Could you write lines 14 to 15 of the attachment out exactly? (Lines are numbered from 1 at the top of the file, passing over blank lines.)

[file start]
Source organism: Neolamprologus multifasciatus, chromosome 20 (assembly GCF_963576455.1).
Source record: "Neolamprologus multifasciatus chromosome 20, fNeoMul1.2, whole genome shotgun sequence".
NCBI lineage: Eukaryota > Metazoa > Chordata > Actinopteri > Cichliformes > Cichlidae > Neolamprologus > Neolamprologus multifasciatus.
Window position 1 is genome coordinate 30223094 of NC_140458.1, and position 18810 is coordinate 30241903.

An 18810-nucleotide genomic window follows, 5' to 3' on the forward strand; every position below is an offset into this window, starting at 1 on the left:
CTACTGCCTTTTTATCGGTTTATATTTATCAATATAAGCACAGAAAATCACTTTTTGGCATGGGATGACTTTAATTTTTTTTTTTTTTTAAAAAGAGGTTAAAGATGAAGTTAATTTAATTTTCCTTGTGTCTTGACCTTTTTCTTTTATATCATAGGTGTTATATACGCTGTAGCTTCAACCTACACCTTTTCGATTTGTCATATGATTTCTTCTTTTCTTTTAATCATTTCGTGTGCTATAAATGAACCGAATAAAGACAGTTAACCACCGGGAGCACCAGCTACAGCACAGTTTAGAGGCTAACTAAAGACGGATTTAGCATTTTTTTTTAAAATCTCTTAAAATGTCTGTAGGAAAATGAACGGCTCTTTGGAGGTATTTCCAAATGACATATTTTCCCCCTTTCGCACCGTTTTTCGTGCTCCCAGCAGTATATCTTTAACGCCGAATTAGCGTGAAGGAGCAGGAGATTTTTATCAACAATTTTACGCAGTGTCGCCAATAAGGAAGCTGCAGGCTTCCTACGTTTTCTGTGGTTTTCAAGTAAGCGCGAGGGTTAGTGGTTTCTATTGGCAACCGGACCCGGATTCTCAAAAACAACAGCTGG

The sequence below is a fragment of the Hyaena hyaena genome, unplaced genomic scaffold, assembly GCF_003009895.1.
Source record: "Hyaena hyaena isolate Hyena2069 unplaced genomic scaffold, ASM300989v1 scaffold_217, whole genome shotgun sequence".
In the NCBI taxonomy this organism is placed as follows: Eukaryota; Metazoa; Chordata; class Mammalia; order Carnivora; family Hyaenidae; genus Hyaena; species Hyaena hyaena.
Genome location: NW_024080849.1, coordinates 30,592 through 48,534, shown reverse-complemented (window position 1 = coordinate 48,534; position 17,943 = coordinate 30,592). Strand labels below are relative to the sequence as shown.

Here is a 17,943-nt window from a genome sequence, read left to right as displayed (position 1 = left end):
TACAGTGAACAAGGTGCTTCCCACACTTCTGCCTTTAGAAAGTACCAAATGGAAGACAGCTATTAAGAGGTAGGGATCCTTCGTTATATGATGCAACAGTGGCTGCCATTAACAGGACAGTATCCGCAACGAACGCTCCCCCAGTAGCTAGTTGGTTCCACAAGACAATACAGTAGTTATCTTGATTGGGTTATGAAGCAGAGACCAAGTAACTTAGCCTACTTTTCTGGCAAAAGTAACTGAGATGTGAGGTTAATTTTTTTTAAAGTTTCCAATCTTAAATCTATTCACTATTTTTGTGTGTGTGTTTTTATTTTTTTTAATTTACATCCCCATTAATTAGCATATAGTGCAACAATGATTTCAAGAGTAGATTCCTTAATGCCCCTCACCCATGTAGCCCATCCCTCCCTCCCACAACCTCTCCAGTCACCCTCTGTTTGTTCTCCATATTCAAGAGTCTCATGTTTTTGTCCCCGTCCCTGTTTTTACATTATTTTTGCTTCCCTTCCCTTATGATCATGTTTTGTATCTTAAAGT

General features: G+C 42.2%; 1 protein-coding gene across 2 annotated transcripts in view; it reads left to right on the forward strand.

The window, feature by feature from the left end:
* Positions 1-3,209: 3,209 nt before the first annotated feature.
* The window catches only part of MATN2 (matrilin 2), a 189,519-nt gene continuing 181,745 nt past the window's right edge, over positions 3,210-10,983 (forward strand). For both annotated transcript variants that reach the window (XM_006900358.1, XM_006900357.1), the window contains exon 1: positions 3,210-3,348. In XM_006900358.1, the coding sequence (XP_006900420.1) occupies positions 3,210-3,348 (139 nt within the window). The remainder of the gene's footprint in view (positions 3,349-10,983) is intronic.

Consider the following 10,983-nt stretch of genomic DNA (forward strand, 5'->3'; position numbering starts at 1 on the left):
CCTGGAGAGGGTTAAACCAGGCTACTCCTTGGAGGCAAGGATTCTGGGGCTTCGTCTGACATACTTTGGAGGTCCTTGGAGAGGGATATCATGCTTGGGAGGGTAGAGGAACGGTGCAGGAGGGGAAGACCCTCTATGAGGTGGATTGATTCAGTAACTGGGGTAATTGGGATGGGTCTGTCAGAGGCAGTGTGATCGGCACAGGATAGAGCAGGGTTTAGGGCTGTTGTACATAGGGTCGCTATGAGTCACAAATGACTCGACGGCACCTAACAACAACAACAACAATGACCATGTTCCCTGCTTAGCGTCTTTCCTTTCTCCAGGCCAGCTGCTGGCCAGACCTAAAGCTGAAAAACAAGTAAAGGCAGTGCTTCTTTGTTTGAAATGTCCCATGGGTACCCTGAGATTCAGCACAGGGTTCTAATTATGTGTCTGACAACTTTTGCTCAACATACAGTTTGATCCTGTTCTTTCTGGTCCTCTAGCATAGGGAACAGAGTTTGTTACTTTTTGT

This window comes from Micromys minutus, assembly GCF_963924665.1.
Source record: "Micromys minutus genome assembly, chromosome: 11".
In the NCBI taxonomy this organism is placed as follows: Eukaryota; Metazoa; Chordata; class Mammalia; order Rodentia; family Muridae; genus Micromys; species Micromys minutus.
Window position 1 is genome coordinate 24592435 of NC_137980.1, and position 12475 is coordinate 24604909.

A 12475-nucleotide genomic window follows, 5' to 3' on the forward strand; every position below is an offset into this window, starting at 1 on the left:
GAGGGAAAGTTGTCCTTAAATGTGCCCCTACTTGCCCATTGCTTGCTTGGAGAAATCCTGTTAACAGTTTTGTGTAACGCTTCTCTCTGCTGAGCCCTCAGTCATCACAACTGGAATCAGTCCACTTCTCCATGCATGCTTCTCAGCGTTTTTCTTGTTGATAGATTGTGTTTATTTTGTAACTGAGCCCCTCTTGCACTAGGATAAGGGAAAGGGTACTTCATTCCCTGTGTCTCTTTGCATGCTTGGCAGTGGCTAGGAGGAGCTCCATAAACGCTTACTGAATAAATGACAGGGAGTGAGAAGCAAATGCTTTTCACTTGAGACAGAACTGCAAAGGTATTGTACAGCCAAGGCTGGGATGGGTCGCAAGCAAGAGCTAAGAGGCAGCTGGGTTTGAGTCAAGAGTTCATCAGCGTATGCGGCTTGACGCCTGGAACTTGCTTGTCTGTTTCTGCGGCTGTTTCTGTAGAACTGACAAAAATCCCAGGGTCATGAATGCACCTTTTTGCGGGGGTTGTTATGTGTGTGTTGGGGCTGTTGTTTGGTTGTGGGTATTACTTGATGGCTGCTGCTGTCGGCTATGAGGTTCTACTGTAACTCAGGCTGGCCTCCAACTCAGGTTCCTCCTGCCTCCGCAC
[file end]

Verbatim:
The window, feature by feature from the left end:
* Positions 1-3,209: 3,209 nt before the first annotated feature.